NATIONAL LEVEL -- Building lookup tables at the national level is fairly straight forward. The UN has identified the ISO 3166-1 country level codes as being the UN standard. These codes appear to have been accepted in principle by most of the UN agencies as standards as well. The ISO standard is made up of a three character alpha  code, a two character alpha code and a the three digit numerical code (in text format). Different organizations have chosen to use different versions of the codes --The Word Bank uses the three character alpha code, the US Census Bureau uses the two character version and the UN itself uses the three digit code.However, in many cases, down-loaded data tables may include country names with no codes at all. Many organizations publish the codes on their web sites in conjunction with their choice  of spelling for country names--but in almost all cases they are not set up to be downloaded. To deal with these issues this website has created a number of lookup tables linking the various forms of country names used by different organizations to the ISO codes and has created sample look up tables. These are available at mainlu.html.

SUBNATIONAL LEVEL-- No organization has identified the subnational ISO 3166-2 as an official code. These codes consist of a the alpha2 ISO national code, a hyphen, and a two character subnational code. For example the province of Manitoba in Canada would be "CA-MB" . As no organization is officially using the codes, users have to set up their own set of codes when linking tables. When you are dealing with sub-national data from only one country it may be possible to join the area names--this is particularly straightforward if the units have a standard spelling of their name. Another option would be to create a set of codes by sorting the subnational unit names in alphabetical order and then giving them a number code. The number of geographic units is usually relatively small and assigning the codes to the other tables can often be done rather quickly. It was not realistic to try to prepare a list of possible codes for the subnational units in all countries.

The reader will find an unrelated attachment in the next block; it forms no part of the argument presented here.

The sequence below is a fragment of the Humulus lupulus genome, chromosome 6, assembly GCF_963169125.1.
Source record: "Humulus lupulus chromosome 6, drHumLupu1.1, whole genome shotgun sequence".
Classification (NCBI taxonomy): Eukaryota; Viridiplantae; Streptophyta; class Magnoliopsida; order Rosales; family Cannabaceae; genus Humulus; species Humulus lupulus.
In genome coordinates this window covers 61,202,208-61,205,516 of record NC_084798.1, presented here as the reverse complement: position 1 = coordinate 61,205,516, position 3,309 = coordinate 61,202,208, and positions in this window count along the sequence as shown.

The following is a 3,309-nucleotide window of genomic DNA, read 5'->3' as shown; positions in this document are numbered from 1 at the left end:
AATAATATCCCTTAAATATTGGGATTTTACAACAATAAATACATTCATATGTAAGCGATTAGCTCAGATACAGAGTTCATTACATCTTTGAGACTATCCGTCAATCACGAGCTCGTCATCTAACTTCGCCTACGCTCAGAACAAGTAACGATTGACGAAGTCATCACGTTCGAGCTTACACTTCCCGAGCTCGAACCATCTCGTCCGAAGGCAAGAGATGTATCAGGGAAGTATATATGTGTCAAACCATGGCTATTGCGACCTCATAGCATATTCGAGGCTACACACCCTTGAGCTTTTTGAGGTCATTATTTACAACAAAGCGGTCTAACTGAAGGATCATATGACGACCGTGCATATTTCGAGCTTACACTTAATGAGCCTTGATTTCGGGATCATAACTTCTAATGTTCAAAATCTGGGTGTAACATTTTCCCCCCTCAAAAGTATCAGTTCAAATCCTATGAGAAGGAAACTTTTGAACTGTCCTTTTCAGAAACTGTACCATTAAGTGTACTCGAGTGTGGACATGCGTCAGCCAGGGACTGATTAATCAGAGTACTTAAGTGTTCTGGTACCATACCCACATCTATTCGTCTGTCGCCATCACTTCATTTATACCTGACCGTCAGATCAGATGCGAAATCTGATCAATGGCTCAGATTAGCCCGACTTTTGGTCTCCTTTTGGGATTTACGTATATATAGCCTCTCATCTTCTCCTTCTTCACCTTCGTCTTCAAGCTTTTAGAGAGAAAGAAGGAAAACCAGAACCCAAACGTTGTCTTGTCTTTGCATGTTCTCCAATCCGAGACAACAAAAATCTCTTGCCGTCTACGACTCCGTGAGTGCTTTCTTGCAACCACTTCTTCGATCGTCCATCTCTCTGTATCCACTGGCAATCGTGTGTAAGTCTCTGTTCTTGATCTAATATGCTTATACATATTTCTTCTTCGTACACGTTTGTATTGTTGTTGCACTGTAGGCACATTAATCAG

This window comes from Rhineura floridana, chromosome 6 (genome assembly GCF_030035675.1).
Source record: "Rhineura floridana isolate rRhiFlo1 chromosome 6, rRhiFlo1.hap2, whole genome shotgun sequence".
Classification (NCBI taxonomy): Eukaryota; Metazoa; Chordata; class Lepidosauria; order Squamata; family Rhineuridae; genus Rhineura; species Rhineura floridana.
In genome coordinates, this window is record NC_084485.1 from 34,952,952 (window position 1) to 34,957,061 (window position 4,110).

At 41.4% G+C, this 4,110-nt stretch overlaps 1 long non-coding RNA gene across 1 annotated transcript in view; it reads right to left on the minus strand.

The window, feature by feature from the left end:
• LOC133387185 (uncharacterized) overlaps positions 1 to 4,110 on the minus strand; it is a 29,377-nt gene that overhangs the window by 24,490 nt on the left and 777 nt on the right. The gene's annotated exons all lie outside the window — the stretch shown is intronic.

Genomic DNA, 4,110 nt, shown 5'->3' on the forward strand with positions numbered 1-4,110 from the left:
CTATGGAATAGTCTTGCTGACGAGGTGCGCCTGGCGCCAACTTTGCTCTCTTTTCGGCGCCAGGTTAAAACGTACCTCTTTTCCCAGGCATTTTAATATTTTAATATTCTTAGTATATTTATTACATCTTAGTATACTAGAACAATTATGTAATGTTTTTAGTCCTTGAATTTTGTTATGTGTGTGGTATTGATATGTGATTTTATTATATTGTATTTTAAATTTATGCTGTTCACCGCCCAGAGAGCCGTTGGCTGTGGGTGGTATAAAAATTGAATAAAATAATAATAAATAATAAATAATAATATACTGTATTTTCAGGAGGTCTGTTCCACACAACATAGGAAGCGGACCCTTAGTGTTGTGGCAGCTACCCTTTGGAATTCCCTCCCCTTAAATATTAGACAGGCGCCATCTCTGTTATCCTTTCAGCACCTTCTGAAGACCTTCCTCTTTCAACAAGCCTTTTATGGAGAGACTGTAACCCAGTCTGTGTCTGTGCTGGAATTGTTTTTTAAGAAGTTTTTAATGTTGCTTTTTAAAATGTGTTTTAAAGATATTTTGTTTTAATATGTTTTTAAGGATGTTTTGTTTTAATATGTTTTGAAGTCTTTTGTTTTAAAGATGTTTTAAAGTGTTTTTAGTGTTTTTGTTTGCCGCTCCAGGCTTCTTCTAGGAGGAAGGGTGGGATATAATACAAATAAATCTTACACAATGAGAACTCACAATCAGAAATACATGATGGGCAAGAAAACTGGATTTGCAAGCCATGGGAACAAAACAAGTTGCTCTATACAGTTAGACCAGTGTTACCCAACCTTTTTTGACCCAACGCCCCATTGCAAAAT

GIS TABLES --Loading data in a shapefile format into a GIS application is usually straightforward. The data is already geocoded. The problem arises when data in spreadsheet format is loaded into the GIS application. The spreadsheet can be dragged and dropped into the application, but it is essential that the spreadsheet file has a data column which matches the geographic column in the "attribute table" of the GIS application. If the GIS table is sorted by country the ISO three character code is often used--in which case the lookup tables developed for NATIONAL LEVEL linking should be sufficient. If the file is organized at the sub-national level the problem is more complicated. Incorporating spreadsheets into GIS data is discussed at linkGIS.html.



Copyright 1998/2019 GRI    Updated 17 June 2019